Google’s new Valuation Rules are the most impactful addition to the Google Ads arsenal since the launch of Retargeting. However, I’ve yet to see anyone write about this topic and I’m not entirely sure why. Hopefully, I can explain how extremely valuable this addition to the Google Ads arsenal is.
In recent years, Google Ads has become more audience-driven, and less keyword-driven. Marketers know that they can look for audiences that are relevant (or not) to their product/service offering – bidding them up or down (or excluding them entirely).
When I audit accounts from other agencies, I frequently see such setups that are implemented because they “feel” right but it’s often difficult to determine any factual underpinning for these choices. This kind of setup becomes irrelevant when you employ Smart Bidding Strategies. If your audience bidding strategies only change the bids – you’re still using a manual bidding strategy – which means you’re not delivering optimum performance for your clients.
If you’re running an eCommerce Google Ads Account, you definitely need to run Target ROAS Campaigns to maximize sales performance. That type of campaign allows Google Ads fully automate and manage your bids in any shopping campaign.
For any Lead Generation Account (B2B or B2C), we recommend implementing Source to Close Tracking – assigning relative values for each funnel stage, utilizing your CRM to capture the updated lead status, and passing back to Google relative values representative of how likely the lead is to close.
Google has about 900 In-Market / Affinity audiences that can be added to any Search Campaigns in Observation Mode – you need to do this for each of your Search Campaigns.
How do you get started?
First, go to your Google Analytics instance and look for the following interest categories: Affinity categories and In-Market segments (refer to the image below)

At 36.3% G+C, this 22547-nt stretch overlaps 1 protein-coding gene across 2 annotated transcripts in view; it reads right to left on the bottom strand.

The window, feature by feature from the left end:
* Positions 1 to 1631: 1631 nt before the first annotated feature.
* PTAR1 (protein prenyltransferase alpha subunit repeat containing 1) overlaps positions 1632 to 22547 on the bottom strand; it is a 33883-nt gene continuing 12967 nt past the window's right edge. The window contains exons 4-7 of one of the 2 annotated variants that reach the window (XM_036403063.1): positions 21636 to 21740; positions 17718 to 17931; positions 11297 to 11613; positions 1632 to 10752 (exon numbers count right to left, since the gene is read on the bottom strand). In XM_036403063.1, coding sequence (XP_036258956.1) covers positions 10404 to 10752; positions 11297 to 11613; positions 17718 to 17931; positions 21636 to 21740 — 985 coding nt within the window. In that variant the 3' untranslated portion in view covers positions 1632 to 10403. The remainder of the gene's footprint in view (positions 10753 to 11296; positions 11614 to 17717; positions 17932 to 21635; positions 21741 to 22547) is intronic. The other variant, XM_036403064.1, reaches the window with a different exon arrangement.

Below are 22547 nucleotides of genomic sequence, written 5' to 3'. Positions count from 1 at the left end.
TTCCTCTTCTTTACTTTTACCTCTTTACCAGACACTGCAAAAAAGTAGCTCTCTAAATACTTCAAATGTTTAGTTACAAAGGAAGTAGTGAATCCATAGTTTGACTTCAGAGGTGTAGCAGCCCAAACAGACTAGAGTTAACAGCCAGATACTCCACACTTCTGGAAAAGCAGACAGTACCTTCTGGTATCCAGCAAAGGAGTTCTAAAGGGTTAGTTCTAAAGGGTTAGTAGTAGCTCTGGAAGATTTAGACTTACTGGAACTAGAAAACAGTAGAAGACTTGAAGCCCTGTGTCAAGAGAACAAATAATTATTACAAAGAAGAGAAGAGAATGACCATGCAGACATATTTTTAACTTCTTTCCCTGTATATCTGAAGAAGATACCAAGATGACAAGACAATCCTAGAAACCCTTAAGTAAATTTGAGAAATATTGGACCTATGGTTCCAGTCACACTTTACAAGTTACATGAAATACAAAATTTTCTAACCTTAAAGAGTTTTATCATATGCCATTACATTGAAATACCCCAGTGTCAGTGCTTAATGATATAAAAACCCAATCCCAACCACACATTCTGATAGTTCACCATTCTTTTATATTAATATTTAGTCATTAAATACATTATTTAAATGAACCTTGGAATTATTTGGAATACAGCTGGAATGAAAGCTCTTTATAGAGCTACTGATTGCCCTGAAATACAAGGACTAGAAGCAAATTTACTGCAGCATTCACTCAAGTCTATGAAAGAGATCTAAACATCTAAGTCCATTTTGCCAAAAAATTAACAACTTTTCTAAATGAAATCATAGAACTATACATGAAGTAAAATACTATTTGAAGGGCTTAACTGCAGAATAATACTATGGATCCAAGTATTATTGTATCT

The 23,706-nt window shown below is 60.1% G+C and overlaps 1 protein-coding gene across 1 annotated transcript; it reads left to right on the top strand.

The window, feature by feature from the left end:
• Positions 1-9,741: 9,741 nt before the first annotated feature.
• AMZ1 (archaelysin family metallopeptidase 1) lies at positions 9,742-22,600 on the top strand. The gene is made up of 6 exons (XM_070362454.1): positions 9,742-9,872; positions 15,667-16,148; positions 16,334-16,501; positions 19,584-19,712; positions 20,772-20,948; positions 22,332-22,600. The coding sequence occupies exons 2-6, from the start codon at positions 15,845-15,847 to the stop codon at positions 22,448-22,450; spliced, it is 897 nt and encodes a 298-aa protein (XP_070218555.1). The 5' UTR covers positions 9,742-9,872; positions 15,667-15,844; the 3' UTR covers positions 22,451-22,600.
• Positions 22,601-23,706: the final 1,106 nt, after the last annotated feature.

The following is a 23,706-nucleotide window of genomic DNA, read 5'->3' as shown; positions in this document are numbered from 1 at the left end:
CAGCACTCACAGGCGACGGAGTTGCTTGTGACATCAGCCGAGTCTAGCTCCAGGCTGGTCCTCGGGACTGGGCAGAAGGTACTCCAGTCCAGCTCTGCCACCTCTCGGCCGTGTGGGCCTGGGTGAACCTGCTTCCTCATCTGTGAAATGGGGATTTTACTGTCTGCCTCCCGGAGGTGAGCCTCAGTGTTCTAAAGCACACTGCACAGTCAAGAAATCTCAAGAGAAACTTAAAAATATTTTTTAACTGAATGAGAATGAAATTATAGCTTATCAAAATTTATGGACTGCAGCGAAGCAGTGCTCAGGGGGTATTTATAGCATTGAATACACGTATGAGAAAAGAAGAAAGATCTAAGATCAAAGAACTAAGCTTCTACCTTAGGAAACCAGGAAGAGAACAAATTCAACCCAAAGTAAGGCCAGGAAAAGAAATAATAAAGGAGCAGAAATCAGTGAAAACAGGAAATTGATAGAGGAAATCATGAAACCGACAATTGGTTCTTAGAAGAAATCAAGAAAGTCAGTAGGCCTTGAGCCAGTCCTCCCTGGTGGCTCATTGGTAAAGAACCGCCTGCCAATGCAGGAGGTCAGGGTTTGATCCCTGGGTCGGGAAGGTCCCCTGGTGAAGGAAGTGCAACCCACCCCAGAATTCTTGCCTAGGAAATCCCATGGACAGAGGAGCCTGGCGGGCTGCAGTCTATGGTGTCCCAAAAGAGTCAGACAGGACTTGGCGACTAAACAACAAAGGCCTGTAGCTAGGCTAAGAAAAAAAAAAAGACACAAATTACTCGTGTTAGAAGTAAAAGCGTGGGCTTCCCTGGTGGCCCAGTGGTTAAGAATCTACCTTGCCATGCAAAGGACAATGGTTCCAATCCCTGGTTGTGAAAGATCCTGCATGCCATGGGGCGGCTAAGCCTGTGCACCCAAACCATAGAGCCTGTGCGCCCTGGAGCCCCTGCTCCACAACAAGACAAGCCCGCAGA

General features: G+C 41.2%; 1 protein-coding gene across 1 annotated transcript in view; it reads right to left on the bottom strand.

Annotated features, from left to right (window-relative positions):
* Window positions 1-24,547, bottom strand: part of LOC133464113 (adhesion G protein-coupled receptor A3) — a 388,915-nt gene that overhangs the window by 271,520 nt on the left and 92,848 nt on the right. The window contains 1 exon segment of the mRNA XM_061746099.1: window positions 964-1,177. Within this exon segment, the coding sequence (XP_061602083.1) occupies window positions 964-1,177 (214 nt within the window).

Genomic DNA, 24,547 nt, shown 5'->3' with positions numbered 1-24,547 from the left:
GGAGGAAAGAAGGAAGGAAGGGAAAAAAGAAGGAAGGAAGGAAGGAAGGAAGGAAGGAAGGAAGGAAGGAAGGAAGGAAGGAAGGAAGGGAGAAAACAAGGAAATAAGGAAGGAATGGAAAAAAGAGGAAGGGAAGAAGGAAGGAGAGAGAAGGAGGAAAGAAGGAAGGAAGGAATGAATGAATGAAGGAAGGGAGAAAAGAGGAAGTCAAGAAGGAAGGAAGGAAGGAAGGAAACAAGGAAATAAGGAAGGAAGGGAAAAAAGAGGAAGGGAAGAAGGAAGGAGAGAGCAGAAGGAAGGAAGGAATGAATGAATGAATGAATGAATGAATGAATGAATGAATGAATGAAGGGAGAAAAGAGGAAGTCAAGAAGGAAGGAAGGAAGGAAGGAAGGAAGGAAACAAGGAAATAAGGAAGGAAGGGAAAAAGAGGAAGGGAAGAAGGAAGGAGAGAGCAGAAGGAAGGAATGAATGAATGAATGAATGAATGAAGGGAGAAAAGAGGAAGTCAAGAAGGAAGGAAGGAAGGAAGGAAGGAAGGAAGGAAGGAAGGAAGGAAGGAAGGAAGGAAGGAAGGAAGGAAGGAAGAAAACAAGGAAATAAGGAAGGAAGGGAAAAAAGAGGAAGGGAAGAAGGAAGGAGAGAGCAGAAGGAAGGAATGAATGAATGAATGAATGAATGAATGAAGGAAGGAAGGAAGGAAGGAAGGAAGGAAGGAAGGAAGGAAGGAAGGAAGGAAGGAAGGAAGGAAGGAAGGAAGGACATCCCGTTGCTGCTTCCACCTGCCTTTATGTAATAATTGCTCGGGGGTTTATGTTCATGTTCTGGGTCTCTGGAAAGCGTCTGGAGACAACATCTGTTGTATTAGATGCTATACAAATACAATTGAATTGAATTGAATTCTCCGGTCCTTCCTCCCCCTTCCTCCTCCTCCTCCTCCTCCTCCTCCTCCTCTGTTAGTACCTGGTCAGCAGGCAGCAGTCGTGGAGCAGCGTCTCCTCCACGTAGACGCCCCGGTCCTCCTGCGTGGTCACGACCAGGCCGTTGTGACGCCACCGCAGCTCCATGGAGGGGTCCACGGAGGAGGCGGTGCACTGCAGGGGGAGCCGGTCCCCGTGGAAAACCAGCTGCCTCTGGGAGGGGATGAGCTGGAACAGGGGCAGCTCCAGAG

Next, do a long lookback and download the complete list of audiences available to you. After a little bit of format manipulation, upload the complete audience list in observation mode to Google Ads (with no bid adjustments) to each Search Campaign in Google Ads Editor (excluding Performance Max where this tactic is not permitted).
It’ll take from 2 to 12 weeks while Google Ads compiles enough data on all of the audiences in your campaigns – allowing statistically significant differentiations between the audiences to become apparent.
We’re making an assumption that you, the reader already know how to run a Target ROAS Bidding Strategy for your clients – maybe you’ve achieved some success with it. Here’s how we can make Target ROAS even more effective.
Within those 900+ audiences, Google has been tracking on your behalf – a series of outlier audiences that will perform either much better or much worse than the account average. In the image below – you’ll see sample data from an account that has an account-wide ROAS of 4, but as you can see from the image there is a subset of audiences where the ROAS diverges greatly from the average:
Target ROAS is working well for this account, but there is still a group of audiences that are either being underrepresented (with higher-than-average ROAS) or overrepresented (with lower-than-average ROAS) in the traffic that Google is sending over.
How can we optimize for these outlier audiences?
Go to the Conversions Tab and click on “Value Rules”.
Add the relevant audience segments:
You need to choose a value adjustment. For these audience segments, the top audiences have achieved a ROAS of 2x the Account Average. So it’s logical to 2x the value associated with conversions in these audiences.
Taking an action like that will help ‘seed’ Google’s algorithm to be more aggressive in bidding for future people who are part of these “favored” audiences. Conversely, the audiences that have generated a much lower ROAS than the account average – you can reduce the multiple to as low as .5x.
As this is scaled and over time, Google will be more aggressive in pushing bids higher for people in “profitable” audiences and lower for people in “less profitable” audiences which will make your Target ROAS Bidding strategy much more efficient. Depending on the account, I review audience data every 2-4 weeks and adjust these numbers because audience performance isn’t consistent over time.
You can also run a similar strategy with Geographical Segments.
The U.S. contains 210 distinct DMAs (Designated Market Areas) – you can run a similar setup comparing ROAS data at the DMA level, making the same types of adjustments as you can with Google’s Audiences.
Personally, I’ve found that using Google’s Audiences as my Value Rules foundation is more impactful to my clients than just using DMAs, your situation might vary. I hope you found this helpful – feel free to leave comments below!